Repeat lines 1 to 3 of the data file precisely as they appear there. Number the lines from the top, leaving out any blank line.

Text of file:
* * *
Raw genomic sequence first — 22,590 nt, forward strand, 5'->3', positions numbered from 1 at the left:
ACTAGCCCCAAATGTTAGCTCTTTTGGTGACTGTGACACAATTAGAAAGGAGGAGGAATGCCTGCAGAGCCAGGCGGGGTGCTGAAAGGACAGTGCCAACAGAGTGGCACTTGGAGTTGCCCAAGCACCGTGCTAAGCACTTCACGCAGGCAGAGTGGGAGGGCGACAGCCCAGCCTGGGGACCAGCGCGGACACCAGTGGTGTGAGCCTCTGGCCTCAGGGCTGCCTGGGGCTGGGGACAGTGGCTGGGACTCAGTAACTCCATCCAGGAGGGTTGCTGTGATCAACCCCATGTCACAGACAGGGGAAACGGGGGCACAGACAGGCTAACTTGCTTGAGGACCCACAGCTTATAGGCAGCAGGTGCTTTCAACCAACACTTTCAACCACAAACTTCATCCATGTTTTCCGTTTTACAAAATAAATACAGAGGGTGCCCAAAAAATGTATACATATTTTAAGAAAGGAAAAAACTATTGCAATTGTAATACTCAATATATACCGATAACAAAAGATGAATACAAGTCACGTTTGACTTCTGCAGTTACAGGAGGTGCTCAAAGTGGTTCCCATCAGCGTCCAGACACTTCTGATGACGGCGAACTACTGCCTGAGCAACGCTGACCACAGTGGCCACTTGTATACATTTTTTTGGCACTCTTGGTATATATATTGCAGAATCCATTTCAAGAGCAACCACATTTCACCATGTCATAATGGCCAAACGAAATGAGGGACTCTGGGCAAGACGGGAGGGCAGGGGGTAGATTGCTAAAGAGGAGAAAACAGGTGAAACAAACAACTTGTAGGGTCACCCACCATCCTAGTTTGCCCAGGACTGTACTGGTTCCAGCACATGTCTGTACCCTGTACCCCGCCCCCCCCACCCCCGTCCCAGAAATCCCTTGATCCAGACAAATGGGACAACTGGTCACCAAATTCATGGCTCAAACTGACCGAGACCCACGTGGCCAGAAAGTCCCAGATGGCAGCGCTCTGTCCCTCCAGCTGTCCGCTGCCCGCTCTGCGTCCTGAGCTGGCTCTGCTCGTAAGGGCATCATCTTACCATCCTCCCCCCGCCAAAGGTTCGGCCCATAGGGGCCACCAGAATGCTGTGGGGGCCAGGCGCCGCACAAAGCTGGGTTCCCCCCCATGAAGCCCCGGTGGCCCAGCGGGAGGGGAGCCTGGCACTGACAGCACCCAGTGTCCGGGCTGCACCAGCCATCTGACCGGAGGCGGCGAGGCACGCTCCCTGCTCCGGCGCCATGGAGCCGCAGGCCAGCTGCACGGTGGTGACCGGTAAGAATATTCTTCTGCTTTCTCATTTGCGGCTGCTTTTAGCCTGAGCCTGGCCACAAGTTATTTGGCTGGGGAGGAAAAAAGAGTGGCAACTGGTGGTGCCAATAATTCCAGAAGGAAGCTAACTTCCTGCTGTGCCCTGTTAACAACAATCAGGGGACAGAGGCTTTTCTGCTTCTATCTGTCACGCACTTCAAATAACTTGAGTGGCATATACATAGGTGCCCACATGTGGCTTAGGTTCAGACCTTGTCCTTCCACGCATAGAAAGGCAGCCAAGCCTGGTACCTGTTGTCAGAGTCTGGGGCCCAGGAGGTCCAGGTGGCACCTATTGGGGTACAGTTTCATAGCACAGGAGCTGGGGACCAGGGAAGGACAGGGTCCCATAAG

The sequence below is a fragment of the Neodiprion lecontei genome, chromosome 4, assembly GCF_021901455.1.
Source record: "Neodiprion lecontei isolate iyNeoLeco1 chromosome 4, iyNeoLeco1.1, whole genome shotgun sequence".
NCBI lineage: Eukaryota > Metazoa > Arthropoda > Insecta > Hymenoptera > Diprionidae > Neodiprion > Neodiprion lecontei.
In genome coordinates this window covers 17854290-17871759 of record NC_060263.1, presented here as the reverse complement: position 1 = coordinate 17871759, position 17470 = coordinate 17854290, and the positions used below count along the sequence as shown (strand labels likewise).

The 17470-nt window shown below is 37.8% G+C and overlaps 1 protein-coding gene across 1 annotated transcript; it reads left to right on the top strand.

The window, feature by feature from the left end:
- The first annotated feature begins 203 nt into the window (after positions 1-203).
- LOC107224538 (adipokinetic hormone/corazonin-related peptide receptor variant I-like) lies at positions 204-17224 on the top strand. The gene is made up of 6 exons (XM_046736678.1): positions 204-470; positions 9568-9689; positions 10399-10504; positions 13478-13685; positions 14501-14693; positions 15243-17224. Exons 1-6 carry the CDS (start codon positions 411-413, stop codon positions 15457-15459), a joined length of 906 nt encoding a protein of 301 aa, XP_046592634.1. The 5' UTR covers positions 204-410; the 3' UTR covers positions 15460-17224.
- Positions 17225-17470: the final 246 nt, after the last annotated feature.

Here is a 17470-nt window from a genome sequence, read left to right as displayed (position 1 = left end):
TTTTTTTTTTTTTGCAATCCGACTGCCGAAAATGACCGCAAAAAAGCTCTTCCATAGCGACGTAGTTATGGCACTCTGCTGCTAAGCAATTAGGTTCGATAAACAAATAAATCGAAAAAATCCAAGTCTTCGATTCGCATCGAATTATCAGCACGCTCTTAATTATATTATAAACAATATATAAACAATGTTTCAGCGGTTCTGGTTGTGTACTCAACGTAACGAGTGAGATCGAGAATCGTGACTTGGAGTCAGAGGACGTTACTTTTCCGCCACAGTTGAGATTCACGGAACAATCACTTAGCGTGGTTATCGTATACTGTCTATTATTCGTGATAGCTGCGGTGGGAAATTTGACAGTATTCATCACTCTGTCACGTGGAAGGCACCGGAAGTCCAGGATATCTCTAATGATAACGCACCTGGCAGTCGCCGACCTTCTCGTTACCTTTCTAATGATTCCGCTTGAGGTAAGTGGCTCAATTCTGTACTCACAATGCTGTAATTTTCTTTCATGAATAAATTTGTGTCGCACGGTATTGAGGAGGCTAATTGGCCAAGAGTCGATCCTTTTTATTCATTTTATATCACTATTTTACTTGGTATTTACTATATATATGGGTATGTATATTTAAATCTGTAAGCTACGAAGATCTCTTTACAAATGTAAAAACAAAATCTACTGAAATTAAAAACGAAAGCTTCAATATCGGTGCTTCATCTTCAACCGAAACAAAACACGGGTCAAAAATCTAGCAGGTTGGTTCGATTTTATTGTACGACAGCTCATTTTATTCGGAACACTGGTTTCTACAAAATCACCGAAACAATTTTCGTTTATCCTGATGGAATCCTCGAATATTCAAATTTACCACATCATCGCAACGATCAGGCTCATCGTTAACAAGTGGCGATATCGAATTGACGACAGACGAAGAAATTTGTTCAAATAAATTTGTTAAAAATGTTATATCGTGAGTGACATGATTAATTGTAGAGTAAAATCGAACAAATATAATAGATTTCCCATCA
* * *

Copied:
Raw genomic sequence first — 22,590 nt, forward strand, 5'->3', positions numbered from 1 at the left:
ACTAGCCCCAAATGTTAGCTCTTTTGGTGACTGTGACACAATTAGAAAGGAGGAGGAATGCCTGCAGAGCCAGGCGGGGTGCTGAAAGGACAGTGCCAACAGAGTGGCACTTGGAGTTGCCCAAGCACCGTGCTAAGCACTTCACGCAGGCAGAGTGGGAGGGCGACAGCCCAGCCTGGGGACCAGCGCGGACACCAGTGGTGTGAGCCTCTGGCCTCAGGGCTGCCTGGGGCTGGGGACAGTGGCTGGGACTCAGTAACTCCATCCAGGAGGGTTGCTGTGATCAACCCCATGTCACAGACAGGGGAAACGGGGGCACAGACAGGCTAACTTGCTTGAGGACCCACAGCTTATAGGCAGCAGGTGCTTTCAACCAACACTTTCAACCACAAACTTCATCCATGTTTTCCGTTTTACAAAATAAATACAGAGGGTGCCCAAAAAATGTATACATATTTTAAGAAAGGAAAAAACTATTGCAATTGTAATACTCAATATATACCGATAACAAAAGATGAATACAAGTCACGTTTGACTTCTGCAGTTACAGGAGGTGCTCAAAGTGGTTCCCATCAGCGTCCAGACACTTCTGATGACGGCGAACTACTGCCTGAGCAACGCTGACCACAGTGGCCACTTGTATACATTTTTTTGGCACTCTTGGTATATATATTGCAGAATCCATTTCAAGAGCAACCACATTTCACCATGTCATAATGGCCAAACGAAATGAGGGACTCTGGGCAAGACGGGAGGGCAGGGGGTAGATTGCTAAAGAGGAGAAAACAGGTGAAACAAACAACTTGTAGGGTCACCCACCATCCTAGTTTGCCCAGGACTGTACTGGTTCCAGCACATGTCTGTACCCTGTACCCCGCCCCCCCCACCCCCGTCCCAGAAATCCCTTGATCCAGACAAATGGGACAACTGGTCACCAAATTCATGGCTCAAACTGACCGAGACCCACGTGGCCAGAAAGTCCCAGATGGCAGCGCTCTGTCCCTCCAGCTGTCCGCTGCCCGCTCTGCGTCCTGAGCTGGCTCTGCTCGTAAGGGCATCATCTTACCATCCTCCCCCCGCCAAAGGTTCGGCCCATAGGGGCCACCAGAATGCTGTGGGGGCCAGGCGCCGCACAAAGCTGGGTTCCCCCCCATGAAGCCCCGGTGGCCCAGCGGGAGGGGAGCCTGGCACTGACAGCACCCAGTGTCCGGGCTGCACCAGCCATCTGACCGGAGGCGGCGAGGCACGCTCCCTGCTCCGGCGCCATGGAGCCGCAGGCCAGCTGCACGGTGGTGACCGGTAAGAATATTCTTCTGCTTTCTCATTTGCGGCTGCTTTTAGCCTGAGCCTGGCCACAAGTTATTTGGCTGGGGAGGAAAAAAGAGTGGCAACTGGTGGTGCCAATAATTCCAGAAGGAAGCTAACTTCCTGCTGTGCCCTGTTAACAACAATCAGGGGACAGAGGCTTTTCTGCTTCTATCTGTCACGCACTTCAAATAACTTGAGTGGCATATACATAGGTGCCCACATGTGGCTTAGGTTCAGACCTTGTCCTTCCACGCATAGAAAGGCAGCCAAGCCTGGTACCTGTTGTCAGAGTCTGGGGCCCAGGAGGTCCAGGTGGCACCTATTGGGGTACAGTTTCATAGCACAGGAGCTGGGGACCAGGGAAGGACAGGGTCCCATAAG

The sequence below is a fragment of the Neodiprion lecontei genome, chromosome 4, assembly GCF_021901455.1.